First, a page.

Survival Benefit and Cost Savings From Compliance With a Simplified 3-Hour Sepsis Bundle in a Series of Prospective, Multisite, Observational Cohorts

Daniel E. Leisman, BS; Martin E. Doerfler, MD; Mary Frances Ward, RN, MS, ANP; Kevin D. Masick, PhD; Benjamin J. Wie, BA; Jeanie L. Gribben, BS; Eric Hamilton, BA; Zachary Klein, MS; Andrea R. Bianculli, BS; Meredith B. Akerman, MS; John K. D'Angelo, MD; Jason A. D'Amore, MD

Disclosures

Crit Care Med. 2017;45(3):395-406. 

In This Article

Abstract and Introduction

Abstract

Objectives: To determine mortality and costs associated with adherence to an aggressive, 3-hour sepsis bundle versus noncompliance with greater than or equal to one bundle element for severe sepsis and septic shock patients.

Design: Prospective, multisite, observational study following three sequential, independent cohorts, from a single U.S. health system, through their hospitalization.

Setting: Cohort 1: five tertiary and six community hospitals. Cohort 2: single tertiary, academic medical center. Cohort 3: five tertiary and four community hospitals.

Patients: Consecutive sample of all severe sepsis and septic shock patients (defined: infection, ≥ 2 systemic inflammatory response syndrome, and hypoperfusive organ dysfunction) identified by a quality initiative. The exposure was full 3-hour bundle compliance. Bundle elements are as follows: 1) blood cultures before antibiotics; 2) parenteral antibiotics administered less than or equal to 180 minutes from greater than or equal to two systemic inflammatory response syndrome "and" lactate ordered, or less than or equal to 60 minutes from "time-zero," whichever occurs earlier; 3) lactate result available less than or equal to 90 minutes postorder; and 4) 30 mL/kg IV crystalloid bolus initiated less than or equal to 30 minutes from "time-zero." Main outcomes were in-hospital mortality (all cohorts) and total direct costs (cohorts 2 and 3).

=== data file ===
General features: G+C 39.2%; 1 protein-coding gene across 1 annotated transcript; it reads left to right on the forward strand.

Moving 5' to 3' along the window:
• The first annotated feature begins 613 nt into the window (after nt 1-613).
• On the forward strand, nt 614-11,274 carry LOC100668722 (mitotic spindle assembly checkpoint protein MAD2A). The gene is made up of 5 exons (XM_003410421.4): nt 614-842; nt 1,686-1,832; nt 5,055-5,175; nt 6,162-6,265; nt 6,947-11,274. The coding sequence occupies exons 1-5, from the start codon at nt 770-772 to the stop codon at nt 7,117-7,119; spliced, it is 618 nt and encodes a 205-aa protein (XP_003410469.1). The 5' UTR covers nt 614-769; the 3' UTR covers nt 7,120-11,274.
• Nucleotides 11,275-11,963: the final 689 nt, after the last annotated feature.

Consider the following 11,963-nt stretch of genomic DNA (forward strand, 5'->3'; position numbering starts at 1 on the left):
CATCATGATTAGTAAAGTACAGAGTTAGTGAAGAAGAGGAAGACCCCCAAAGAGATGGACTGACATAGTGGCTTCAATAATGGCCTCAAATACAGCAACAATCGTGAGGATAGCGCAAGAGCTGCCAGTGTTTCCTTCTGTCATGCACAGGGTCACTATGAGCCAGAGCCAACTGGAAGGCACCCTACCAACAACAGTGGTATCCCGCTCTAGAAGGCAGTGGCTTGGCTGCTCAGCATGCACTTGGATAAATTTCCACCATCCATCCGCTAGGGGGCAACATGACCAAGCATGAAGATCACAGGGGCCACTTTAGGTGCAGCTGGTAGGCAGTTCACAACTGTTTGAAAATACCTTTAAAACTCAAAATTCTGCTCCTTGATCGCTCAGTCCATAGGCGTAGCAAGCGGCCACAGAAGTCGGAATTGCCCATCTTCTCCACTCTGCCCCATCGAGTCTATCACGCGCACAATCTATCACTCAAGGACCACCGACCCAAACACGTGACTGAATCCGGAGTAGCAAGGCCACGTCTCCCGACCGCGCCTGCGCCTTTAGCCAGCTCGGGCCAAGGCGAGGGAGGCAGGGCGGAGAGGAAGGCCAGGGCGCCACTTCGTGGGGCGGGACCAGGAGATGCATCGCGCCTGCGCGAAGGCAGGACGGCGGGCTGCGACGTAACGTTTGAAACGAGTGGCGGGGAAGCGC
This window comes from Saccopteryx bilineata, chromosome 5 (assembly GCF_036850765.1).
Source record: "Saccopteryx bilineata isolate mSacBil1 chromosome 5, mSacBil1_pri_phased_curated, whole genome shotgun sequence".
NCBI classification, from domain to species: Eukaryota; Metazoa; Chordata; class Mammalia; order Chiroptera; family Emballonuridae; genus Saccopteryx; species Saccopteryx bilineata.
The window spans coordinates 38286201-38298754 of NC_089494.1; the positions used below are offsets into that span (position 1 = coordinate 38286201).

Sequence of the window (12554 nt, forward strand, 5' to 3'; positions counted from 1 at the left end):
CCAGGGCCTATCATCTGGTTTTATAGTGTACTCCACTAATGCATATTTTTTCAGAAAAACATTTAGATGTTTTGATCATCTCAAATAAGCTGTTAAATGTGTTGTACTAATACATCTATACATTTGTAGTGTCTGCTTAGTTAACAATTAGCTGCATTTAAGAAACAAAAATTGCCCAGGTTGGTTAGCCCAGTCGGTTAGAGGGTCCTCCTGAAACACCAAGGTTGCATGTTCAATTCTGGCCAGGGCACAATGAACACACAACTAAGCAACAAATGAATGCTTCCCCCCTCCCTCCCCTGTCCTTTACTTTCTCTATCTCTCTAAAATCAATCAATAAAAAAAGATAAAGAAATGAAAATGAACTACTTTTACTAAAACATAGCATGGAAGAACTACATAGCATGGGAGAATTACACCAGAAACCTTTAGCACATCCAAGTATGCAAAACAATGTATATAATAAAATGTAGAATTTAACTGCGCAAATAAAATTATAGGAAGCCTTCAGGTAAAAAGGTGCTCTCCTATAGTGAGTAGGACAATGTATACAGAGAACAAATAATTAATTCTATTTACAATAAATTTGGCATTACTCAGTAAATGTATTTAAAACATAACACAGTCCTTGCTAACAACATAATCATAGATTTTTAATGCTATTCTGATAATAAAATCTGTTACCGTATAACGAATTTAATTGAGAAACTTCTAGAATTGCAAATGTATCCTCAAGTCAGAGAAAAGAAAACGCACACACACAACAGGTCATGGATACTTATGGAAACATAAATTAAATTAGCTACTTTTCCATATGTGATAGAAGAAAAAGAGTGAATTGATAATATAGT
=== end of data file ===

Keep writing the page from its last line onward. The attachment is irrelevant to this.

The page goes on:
Measurements and Main Results: Cohort 1: 5,819 total patients; 1,050 (18.0%) bundle compliant. Mortality: 604 (22.6%) versus 834 (26.5%); CI, 0.9–7.1%; adjusted odds ratio, 0.72; CI, 0.61–0.86; p value is less than 0.001. Cohort 2: 1,697 total patients; 739 (43.5%) bundle compliant. Mortality: 99 (13.4%) versus 171 (17.8%), CI, 1.0–7.9%; adjusted odds ratio, 0.60; CI, 0.44–0.80; p value is equal to 0.001. Mean costs: $14,845 versus $20,056; CI, –$4,798 to –5,624; adjusted β, –$2,851; CI, –$4,880 to –822; p value is equal to 0.006. Cohort 3: 7,239 total patients; 2,115 (29.2%) bundle compliant. Mortality: 383 (18.1%) versus 1,078 (21.0%); CI, 0.9–4.9%; adjusted odds ratio, 0.84; CI, 0.73–0.96; p value is equal to 0.013. Mean costs: $17,885 versus $22,108; CI, –$2,783 to –5,663; adjusted β, –$1,423; CI, –$2,574 to –272; p value is equal to 0.015.

Conclusions: In three independent cohorts, 3-hour bundle compliance was associated with improved survival and cost savings.

Introduction

Sepsis is a leading cause of death and healthcare spending globally.[1,2] U.S. prevalence alone conservatively exceeds 1,000,000 cases per year in patients greater than or equal to 65, accounting for approximately 350,000 deaths.[3] In 2011, sepsis accounted for $20 billion in payer costs.[4]